The Obamacare Report (#22) / What is the long-term future of the ACA?

December 3, 2013

health-care-lawThis is installment #22 in a continuing series of Obamacare Reports.

In response to crises of performance and confidence, numerous efforts are being made— under pressure—to improve implementation of the Affordable Care Act (ACA).

The Department of Health and Human Services (HHS) continues to seek politically-sustainable arrangements.

In response to this situation, the emphasis by HHS has been on “buying time” to clear up short-term implementation problems, with hope for more “peaceful times” to follow.

Even with the political pressures being exerted at this point, it seems likely that implementation of the ACA will proceed for at least a few more years.

Delays in implementation of the ACA have already spread the phasing-in of activities over a several-year period.

This raises the question:  what is the longer-term future of the ACA?

Given the money and attention being thrown at the present operational problems, it appears that some of them—and maybe most—will be fixed over a period of a few years.

These crises may fade away and become mostly of historical interest.

However, deeper issues that are likely to persist relate to how rapidly insurance premiums increase; how well provider networks stabilize; and how purchasers of the new health plans assess their personal experiences after care has been received.

If premiums and costs of care surge, the ACA will be in longer-term difficulty. If provider networks are deemed inadequate, dissatisfaction with care options may begin to require major changes in the ACA.

And, ultimately, personal experiences by the public with use of the ACA “system” will likely determine whether the changes being attempted now are able to achieve long-term survival.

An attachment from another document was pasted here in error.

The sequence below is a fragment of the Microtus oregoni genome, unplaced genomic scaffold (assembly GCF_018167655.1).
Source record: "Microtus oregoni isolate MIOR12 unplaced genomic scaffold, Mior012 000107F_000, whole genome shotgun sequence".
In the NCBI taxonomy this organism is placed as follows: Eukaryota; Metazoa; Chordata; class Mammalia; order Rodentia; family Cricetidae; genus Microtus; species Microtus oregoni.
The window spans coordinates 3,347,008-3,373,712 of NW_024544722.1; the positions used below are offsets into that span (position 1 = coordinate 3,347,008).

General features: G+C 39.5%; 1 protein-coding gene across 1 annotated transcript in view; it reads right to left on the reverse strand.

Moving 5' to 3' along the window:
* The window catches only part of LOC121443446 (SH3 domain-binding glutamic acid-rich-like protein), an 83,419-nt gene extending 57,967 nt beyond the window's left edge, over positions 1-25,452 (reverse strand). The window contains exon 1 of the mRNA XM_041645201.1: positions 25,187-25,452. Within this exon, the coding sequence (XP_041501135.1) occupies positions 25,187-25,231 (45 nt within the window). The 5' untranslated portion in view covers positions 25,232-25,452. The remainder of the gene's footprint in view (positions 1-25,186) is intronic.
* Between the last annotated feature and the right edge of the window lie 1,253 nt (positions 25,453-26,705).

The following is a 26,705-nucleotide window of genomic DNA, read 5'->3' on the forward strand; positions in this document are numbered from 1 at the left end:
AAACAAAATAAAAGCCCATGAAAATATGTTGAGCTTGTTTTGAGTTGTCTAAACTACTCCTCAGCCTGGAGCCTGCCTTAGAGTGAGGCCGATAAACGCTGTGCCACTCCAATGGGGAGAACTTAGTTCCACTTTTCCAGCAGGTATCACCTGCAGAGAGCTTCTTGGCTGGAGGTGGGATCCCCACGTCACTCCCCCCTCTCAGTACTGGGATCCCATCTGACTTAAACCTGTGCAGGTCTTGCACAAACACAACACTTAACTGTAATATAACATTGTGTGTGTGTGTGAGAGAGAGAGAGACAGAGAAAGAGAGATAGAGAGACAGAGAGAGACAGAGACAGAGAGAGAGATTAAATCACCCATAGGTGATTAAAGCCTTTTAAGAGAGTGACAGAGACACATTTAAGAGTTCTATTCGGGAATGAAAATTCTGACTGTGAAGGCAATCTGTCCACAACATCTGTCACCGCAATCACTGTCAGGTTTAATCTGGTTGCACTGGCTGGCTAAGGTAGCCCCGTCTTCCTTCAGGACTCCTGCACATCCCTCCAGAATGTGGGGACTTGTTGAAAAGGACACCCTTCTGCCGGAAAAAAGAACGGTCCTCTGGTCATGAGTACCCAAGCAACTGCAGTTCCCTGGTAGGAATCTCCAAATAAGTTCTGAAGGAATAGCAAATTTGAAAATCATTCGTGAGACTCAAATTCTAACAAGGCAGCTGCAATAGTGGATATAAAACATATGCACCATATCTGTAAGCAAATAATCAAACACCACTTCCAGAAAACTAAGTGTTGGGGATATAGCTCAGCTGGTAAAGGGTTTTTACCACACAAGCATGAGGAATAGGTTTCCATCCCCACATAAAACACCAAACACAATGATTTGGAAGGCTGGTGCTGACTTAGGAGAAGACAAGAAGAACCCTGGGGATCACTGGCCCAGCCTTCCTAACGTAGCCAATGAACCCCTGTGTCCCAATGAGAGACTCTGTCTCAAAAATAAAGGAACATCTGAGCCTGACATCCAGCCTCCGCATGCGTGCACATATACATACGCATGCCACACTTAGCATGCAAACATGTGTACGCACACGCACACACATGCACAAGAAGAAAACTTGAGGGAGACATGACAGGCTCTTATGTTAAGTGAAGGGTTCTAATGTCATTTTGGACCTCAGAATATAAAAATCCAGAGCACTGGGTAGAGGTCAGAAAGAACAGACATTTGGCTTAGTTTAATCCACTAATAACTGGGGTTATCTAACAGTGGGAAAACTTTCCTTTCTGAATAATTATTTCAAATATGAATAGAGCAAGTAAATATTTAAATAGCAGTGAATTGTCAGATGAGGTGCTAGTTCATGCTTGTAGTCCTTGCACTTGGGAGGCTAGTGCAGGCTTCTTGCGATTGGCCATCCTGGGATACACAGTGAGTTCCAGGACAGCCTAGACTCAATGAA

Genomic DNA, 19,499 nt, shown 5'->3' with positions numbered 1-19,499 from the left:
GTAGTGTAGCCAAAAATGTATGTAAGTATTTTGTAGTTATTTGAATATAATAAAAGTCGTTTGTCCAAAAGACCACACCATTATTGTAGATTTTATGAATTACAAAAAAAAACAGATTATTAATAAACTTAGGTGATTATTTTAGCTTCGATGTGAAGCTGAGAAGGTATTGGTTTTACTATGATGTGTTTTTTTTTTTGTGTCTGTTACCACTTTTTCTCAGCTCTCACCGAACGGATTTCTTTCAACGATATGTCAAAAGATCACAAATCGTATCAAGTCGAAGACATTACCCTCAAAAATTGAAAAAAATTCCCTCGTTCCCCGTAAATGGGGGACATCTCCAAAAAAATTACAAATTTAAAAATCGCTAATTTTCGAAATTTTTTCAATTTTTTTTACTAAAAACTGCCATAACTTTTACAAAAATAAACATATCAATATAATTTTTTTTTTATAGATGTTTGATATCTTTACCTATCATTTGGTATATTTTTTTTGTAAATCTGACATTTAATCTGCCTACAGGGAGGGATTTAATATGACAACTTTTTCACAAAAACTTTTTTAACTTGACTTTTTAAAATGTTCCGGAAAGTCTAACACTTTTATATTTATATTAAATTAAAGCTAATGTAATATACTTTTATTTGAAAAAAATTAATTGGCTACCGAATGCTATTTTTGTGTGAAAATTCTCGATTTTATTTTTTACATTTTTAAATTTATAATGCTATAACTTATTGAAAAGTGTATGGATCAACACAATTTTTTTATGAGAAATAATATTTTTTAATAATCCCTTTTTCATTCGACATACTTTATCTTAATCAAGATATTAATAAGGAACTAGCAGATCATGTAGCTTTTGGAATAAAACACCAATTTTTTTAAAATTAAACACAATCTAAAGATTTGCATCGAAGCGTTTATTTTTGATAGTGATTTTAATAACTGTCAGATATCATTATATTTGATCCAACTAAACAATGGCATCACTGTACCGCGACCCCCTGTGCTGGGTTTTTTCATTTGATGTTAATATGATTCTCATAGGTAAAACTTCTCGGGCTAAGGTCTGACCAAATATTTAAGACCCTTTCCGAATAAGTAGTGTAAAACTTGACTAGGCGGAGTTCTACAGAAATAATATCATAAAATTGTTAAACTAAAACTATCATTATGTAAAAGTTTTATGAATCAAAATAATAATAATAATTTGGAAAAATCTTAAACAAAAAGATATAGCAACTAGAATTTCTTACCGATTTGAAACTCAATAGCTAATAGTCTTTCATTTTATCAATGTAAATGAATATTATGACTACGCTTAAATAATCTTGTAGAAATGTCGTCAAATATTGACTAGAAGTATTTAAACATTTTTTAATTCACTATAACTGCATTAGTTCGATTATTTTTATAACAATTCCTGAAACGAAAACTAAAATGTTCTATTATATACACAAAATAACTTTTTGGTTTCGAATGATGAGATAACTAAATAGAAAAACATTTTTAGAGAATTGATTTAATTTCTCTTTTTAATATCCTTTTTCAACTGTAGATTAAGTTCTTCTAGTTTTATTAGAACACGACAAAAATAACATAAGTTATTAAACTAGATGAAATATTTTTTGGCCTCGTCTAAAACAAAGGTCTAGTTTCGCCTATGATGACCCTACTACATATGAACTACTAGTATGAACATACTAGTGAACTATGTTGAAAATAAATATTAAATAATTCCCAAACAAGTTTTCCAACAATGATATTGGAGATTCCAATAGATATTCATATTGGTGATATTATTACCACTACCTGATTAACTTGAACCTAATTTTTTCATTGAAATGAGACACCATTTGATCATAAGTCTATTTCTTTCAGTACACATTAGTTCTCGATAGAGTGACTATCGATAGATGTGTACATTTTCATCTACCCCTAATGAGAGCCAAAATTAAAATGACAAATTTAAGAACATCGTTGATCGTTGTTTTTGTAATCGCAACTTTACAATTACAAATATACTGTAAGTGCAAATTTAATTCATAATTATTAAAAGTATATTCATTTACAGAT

If the ACA settles down with public support, the rate of change may ease and a measure of stability may be achieved.

But if the ACA fails to convert the public through personal experience, over a period of a few years, the result may be growing pressure to “do something else”.

A new period of sequential experimentation may then result. Each “experiment” will likely be built around a new strategy for changing the Health Care System.

It is entirely possible that the result may be a process of “trying something new” for a few years, then “trying something else” for a few more years. The ACA may thus be just “phase 1” of a long-term change process, without a predictable “final destination”.

If this is the situation that evolves, attorneys will not be able to achieve a “new stability” around the ACA, but will have to be constantly relearning about revised options and issues, and redesigning practices as required,

More on these and related ACA topics, with an in-depth discussion of organizational reactions to implementation issues, may be found in a recent book by the authors that describes evolution of the ACA, and in a new Practice Guide by the authors that addresses funding and access issues in health care.